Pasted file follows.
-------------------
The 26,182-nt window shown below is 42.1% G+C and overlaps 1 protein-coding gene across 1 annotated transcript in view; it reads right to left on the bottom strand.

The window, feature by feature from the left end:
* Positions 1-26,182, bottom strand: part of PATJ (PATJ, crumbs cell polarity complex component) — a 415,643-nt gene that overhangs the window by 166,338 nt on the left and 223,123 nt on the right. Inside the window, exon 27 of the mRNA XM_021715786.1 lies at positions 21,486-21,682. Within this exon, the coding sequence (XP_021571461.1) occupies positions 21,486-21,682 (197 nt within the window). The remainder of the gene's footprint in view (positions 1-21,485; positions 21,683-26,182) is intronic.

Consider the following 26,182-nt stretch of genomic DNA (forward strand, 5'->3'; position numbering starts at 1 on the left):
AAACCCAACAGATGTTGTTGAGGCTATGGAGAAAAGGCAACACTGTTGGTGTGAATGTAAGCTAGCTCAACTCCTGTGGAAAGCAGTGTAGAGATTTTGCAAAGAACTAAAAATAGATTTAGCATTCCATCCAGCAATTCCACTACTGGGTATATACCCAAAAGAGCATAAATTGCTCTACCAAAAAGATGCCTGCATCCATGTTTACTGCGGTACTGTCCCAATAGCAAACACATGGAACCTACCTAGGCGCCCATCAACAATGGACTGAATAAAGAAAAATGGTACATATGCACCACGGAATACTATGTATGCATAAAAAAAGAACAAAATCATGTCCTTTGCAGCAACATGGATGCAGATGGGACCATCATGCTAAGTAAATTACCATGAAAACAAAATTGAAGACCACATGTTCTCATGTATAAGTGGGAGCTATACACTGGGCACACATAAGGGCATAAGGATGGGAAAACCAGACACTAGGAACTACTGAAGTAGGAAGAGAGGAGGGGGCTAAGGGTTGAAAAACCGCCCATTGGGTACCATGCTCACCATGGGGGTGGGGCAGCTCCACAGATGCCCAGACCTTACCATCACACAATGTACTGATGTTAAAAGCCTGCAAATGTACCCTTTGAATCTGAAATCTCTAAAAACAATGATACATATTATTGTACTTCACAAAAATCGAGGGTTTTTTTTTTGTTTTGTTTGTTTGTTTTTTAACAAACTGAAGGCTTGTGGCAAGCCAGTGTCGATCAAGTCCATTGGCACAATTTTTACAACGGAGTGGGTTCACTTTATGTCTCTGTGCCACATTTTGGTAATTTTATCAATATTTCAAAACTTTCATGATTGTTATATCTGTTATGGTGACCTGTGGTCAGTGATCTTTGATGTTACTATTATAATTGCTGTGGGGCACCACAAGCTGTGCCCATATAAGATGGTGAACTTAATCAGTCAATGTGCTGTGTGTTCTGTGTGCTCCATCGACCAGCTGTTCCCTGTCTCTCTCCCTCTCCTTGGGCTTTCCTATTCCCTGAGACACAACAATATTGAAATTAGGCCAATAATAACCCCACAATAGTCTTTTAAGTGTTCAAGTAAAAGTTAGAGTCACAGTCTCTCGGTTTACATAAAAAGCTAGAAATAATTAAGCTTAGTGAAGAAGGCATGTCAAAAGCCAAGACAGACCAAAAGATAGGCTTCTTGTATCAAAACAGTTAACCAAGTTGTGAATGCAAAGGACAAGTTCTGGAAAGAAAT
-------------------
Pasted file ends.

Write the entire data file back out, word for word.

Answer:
The 26,182-nt window shown below is 42.1% G+C and overlaps 1 protein-coding gene across 1 annotated transcript in view; it reads right to left on the bottom strand.

The window, feature by feature from the left end:
* Positions 1-26,182, bottom strand: part of PATJ (PATJ, crumbs cell polarity complex component) — a 415,643-nt gene that overhangs the window by 166,338 nt on the left and 223,123 nt on the right. Inside the window, exon 27 of the mRNA XM_021715786.1 lies at positions 21,486-21,682. Within this exon, the coding sequence (XP_021571461.1) occupies positions 21,486-21,682 (197 nt within the window). The remainder of the gene's footprint in view (positions 1-21,485; positions 21,683-26,182) is intronic.

Consider the following 26,182-nt stretch of genomic DNA (forward strand, 5'->3'; position numbering starts at 1 on the left):
AAACCCAACAGATGTTGTTGAGGCTATGGAGAAAAGGCAACACTGTTGGTGTGAATGTAAGCTAGCTCAACTCCTGTGGAAAGCAGTGTAGAGATTTTGCAAAGAACTAAAAATAGATTTAGCATTCCATCCAGCAATTCCACTACTGGGTATATACCCAAAAGAGCATAAATTGCTCTACCAAAAAGATGCCTGCATCCATGTTTACTGCGGTACTGTCCCAATAGCAAACACATGGAACCTACCTAGGCGCCCATCAACAATGGACTGAATAAAGAAAAATGGTACATATGCACCACGGAATACTATGTATGCATAAAAAAAGAACAAAATCATGTCCTTTGCAGCAACATGGATGCAGATGGGACCATCATGCTAAGTAAATTACCATGAAAACAAAATTGAAGACCACATGTTCTCATGTATAAGTGGGAGCTATACACTGGGCACACATAAGGGCATAAGGATGGGAAAACCAGACACTAGGAACTACTGAAGTAGGAAGAGAGGAGGGGGCTAAGGGTTGAAAAACCGCCCATTGGGTACCATGCTCACCATGGGGGTGGGGCAGCTCCACAGATGCCCAGACCTTACCATCACACAATGTACTGATGTTAAAAGCCTGCAAATGTACCCTTTGAATCTGAAATCTCTAAAAACAATGATACATATTATTGTACTTCACAAAAATCGAGGGTTTTTTTTTTGTTTTGTTTGTTTGTTTTTTAACAAACTGAAGGCTTGTGGCAAGCCAGTGTCGATCAAGTCCATTGGCACAATTTTTACAACGGAGTGGGTTCACTTTATGTCTCTGTGCCACATTTTGGTAATTTTATCAATATTTCAAAACTTTCATGATTGTTATATCTGTTATGGTGACCTGTGGTCAGTGATCTTTGATGTTACTATTATAATTGCTGTGGGGCACCACAAGCTGTGCCCATATAAGATGGTGAACTTAATCAGTCAATGTGCTGTGTGTTCTGTGTGCTCCATCGACCAGCTGTTCCCTGTCTCTCTCCCTCTCCTTGGGCTTTCCTATTCCCTGAGACACAACAATATTGAAATTAGGCCAATAATAACCCCACAATAGTCTTTTAAGTGTTCAAGTAAAAGTTAGAGTCACAGTCTCTCGGTTTACATAAAAAGCTAGAAATAATTAAGCTTAGTGAAGAAGGCATGTCAAAAGCCAAGACAGACCAAAAGATAGGCTTCTTGTATCAAAACAGTTAACCAAGTTGTGAATGCAAAGGACAAGTTCTGGAAAGAAAT